Under Huffman Encoding, if one character occurs more than 1/3rd of the time, is it guaranteed that there will be at least one character whose codeword is of length 1?
I thought of 2 cases where this might be true, but they're not exactly proofs -
Case 1: There is only one character which occurs more than 1/3rd of the time. In this case, a good huffman encoding scheme will ensure that this character corresponds to a single-character encoding, because there are no competing characters. Even though there may be characters that occur with high probability (but still less than 0.33), they must have length greater than 1 to ensure the prefix-free nature of the encoding.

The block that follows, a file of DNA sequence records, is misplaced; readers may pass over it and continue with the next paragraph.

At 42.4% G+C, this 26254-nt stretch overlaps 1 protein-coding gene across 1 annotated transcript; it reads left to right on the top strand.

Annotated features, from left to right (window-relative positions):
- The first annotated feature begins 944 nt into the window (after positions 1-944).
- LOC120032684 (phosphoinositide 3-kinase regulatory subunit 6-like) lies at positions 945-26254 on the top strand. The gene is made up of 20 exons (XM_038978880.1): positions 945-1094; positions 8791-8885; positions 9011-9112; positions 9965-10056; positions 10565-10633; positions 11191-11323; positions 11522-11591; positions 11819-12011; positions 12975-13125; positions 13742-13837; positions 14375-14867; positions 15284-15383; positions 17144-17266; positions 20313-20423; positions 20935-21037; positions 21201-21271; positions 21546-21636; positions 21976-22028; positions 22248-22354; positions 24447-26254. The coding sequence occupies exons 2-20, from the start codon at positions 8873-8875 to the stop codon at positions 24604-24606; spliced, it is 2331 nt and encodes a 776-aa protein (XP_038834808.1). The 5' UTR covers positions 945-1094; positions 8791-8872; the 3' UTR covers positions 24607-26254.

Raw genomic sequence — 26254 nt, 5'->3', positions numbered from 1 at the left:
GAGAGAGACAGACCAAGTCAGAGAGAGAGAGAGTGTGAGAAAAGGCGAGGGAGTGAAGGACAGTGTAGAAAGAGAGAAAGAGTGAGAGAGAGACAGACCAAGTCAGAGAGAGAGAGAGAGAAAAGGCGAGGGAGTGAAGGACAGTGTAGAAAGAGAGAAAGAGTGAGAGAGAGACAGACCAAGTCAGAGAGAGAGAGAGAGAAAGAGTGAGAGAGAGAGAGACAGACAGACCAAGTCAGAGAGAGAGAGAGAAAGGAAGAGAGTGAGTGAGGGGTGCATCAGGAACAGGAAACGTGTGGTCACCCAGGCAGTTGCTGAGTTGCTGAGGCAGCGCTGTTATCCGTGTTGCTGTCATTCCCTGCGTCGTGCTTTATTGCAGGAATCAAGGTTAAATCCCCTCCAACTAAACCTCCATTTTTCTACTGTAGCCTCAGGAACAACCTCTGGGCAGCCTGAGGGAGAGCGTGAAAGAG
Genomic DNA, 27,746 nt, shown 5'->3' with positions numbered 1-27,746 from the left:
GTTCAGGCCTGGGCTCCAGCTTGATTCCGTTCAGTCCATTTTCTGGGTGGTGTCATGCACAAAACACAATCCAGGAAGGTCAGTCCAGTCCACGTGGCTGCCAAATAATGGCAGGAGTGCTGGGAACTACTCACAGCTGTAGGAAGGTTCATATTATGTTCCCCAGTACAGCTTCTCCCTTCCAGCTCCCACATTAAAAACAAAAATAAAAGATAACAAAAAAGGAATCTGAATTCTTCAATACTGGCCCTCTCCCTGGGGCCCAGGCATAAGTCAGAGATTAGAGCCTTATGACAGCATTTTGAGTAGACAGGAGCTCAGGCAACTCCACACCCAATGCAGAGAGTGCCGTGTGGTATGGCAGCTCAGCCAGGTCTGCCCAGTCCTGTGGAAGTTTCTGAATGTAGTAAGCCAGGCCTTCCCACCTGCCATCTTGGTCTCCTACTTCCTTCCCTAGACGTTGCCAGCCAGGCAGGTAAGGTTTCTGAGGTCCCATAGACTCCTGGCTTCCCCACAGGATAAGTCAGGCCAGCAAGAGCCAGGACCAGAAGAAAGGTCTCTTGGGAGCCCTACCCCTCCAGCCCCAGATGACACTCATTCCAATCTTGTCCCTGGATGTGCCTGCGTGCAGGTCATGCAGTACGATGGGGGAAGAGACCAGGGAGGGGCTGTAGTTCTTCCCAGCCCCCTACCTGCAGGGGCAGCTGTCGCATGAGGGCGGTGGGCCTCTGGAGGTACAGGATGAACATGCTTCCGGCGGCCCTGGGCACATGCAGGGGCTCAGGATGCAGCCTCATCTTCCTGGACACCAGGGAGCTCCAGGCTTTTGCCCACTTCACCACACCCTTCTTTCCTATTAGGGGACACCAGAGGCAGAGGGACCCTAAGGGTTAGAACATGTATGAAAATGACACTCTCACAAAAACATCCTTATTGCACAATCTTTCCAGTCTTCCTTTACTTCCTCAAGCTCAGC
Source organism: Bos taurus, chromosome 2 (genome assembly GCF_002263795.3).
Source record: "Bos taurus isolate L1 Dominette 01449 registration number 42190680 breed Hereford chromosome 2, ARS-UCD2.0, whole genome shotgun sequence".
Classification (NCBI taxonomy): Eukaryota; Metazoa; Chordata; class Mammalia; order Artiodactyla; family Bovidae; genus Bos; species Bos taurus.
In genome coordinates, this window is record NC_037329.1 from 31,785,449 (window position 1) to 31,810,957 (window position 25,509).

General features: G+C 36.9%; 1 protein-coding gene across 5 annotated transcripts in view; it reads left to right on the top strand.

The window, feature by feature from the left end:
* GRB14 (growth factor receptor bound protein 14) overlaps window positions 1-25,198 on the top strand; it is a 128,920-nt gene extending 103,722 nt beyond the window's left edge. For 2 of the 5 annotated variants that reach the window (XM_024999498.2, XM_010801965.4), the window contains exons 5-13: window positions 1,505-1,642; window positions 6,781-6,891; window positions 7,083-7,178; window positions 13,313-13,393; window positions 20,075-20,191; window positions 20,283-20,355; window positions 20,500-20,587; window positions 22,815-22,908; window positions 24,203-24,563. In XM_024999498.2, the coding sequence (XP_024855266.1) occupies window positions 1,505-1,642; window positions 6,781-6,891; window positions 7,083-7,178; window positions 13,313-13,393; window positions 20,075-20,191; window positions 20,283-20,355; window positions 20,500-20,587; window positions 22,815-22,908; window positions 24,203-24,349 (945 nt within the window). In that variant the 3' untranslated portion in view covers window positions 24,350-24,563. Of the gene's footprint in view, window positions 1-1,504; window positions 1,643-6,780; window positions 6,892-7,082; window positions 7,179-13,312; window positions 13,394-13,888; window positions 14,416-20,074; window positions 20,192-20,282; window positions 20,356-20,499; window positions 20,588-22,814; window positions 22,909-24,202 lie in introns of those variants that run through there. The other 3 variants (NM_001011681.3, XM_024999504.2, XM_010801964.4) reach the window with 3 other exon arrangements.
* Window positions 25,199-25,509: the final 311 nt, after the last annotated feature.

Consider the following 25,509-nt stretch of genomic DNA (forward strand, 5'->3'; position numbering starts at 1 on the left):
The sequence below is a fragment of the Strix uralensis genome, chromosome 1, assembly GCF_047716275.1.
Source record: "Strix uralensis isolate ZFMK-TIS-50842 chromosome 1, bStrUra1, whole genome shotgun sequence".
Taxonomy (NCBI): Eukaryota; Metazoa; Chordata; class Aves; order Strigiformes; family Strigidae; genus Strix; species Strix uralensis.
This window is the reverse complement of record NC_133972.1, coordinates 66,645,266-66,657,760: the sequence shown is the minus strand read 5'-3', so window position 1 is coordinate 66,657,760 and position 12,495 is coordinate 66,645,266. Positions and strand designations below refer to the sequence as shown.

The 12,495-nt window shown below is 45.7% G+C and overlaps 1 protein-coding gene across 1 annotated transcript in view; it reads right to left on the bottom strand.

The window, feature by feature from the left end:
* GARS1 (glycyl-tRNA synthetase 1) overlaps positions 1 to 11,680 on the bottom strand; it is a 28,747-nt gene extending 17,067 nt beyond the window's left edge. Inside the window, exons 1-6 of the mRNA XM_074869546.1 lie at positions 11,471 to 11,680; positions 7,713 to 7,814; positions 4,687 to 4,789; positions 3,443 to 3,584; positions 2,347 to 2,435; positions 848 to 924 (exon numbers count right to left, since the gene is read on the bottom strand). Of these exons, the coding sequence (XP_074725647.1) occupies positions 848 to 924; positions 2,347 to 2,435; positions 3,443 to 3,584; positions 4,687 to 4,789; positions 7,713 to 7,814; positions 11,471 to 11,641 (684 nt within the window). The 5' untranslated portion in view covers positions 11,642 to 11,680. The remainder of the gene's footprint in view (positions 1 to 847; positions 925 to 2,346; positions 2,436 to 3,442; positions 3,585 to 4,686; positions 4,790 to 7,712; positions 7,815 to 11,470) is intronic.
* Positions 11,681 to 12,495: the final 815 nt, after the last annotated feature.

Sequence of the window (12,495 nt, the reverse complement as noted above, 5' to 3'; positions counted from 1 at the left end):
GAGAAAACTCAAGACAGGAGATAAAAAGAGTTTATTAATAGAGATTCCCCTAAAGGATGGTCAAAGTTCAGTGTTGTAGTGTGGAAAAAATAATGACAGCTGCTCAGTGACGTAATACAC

Case 2: There are multiple characters that occur more than 33% of the time. We can also make the stronger assertion that in this case, there can only be at most 2 such characters. This can be further subdivided into cases where 1) there are a total of 2 characters in the encoding scheme, and 2) where there are more than 2 characters in the scheme. In case 1), both the characters can correspond to a single-character encoding scheme (0 and 1 for each respectively). In case 2), at most 1 of the 2 largely prevalent/frequent characters must have an encoding of length of 1 (since we're considering a good huffman encoding scheme) while the other n-1 characters have a length of at least 2.
I'm afraid that this is not the right approach. Could someone please help me out?